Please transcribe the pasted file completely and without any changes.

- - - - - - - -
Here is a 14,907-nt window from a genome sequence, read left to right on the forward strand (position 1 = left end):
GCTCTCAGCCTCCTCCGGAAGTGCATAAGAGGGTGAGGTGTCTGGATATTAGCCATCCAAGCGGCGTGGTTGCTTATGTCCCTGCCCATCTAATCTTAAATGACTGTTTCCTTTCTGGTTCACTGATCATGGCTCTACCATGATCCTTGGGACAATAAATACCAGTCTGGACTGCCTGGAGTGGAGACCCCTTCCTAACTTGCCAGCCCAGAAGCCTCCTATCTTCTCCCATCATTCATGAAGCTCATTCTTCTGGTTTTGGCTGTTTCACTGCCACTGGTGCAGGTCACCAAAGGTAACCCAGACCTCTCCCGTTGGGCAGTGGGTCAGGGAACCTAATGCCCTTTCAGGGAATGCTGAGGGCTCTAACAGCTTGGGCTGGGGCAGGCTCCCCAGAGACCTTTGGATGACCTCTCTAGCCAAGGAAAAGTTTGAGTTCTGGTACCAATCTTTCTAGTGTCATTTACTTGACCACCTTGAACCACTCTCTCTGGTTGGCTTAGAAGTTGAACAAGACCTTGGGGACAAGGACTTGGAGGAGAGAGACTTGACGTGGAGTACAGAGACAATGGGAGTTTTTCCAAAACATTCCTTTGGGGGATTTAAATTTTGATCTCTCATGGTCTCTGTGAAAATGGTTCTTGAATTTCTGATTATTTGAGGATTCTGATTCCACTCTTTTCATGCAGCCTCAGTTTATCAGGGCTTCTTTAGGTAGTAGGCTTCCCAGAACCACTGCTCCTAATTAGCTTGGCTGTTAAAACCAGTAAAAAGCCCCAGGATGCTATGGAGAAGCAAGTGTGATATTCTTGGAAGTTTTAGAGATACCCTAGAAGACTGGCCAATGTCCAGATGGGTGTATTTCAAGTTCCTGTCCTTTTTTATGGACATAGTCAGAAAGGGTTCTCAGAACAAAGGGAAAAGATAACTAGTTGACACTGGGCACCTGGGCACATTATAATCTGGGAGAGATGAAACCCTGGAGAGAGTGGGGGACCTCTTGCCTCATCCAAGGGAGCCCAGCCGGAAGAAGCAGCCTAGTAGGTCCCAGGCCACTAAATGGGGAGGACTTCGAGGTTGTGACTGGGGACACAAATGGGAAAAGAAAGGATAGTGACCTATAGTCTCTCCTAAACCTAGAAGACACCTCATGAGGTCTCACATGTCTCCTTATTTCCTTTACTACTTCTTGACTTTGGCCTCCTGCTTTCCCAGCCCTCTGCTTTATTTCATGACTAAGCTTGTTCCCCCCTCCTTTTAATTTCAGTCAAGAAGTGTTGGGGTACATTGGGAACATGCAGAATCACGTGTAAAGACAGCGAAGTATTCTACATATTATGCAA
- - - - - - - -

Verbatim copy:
Here is a 14,907-nt window from a genome sequence, read left to right on the forward strand (position 1 = left end):
GCTCTCAGCCTCCTCCGGAAGTGCATAAGAGGGTGAGGTGTCTGGATATTAGCCATCCAAGCGGCGTGGTTGCTTATGTCCCTGCCCATCTAATCTTAAATGACTGTTTCCTTTCTGGTTCACTGATCATGGCTCTACCATGATCCTTGGGACAATAAATACCAGTCTGGACTGCCTGGAGTGGAGACCCCTTCCTAACTTGCCAGCCCAGAAGCCTCCTATCTTCTCCCATCATTCATGAAGCTCATTCTTCTGGTTTTGGCTGTTTCACTGCCACTGGTGCAGGTCACCAAAGGTAACCCAGACCTCTCCCGTTGGGCAGTGGGTCAGGGAACCTAATGCCCTTTCAGGGAATGCTGAGGGCTCTAACAGCTTGGGCTGGGGCAGGCTCCCCAGAGACCTTTGGATGACCTCTCTAGCCAAGGAAAAGTTTGAGTTCTGGTACCAATCTTTCTAGTGTCATTTACTTGACCACCTTGAACCACTCTCTCTGGTTGGCTTAGAAGTTGAACAAGACCTTGGGGACAAGGACTTGGAGGAGAGAGACTTGACGTGGAGTACAGAGACAATGGGAGTTTTTCCAAAACATTCCTTTGGGGGATTTAAATTTTGATCTCTCATGGTCTCTGTGAAAATGGTTCTTGAATTTCTGATTATTTGAGGATTCTGATTCCACTCTTTTCATGCAGCCTCAGTTTATCAGGGCTTCTTTAGGTAGTAGGCTTCCCAGAACCACTGCTCCTAATTAGCTTGGCTGTTAAAACCAGTAAAAAGCCCCAGGATGCTATGGAGAAGCAAGTGTGATATTCTTGGAAGTTTTAGAGATACCCTAGAAGACTGGCCAATGTCCAGATGGGTGTATTTCAAGTTCCTGTCCTTTTTTATGGACATAGTCAGAAAGGGTTCTCAGAACAAAGGGAAAAGATAACTAGTTGACACTGGGCACCTGGGCACATTATAATCTGGGAGAGATGAAACCCTGGAGAGAGTGGGGGACCTCTTGCCTCATCCAAGGGAGCCCAGCCGGAAGAAGCAGCCTAGTAGGTCCCAGGCCACTAAATGGGGAGGACTTCGAGGTTGTGACTGGGGACACAAATGGGAAAAGAAAGGATAGTGACCTATAGTCTCTCCTAAACCTAGAAGACACCTCATGAGGTCTCACATGTCTCCTTATTTCCTTTACTACTTCTTGACTTTGGCCTCCTGCTTTCCCAGCCCTCTGCTTTATTTCATGACTAAGCTTGTTCCCCCCTCCTTTTAATTTCAGTCAAGAAGTGTTGGGGTACATTGGGAACATGCAGAATCACGTGTAAAGACAGCGAAGTATTCTACATATTATGCAA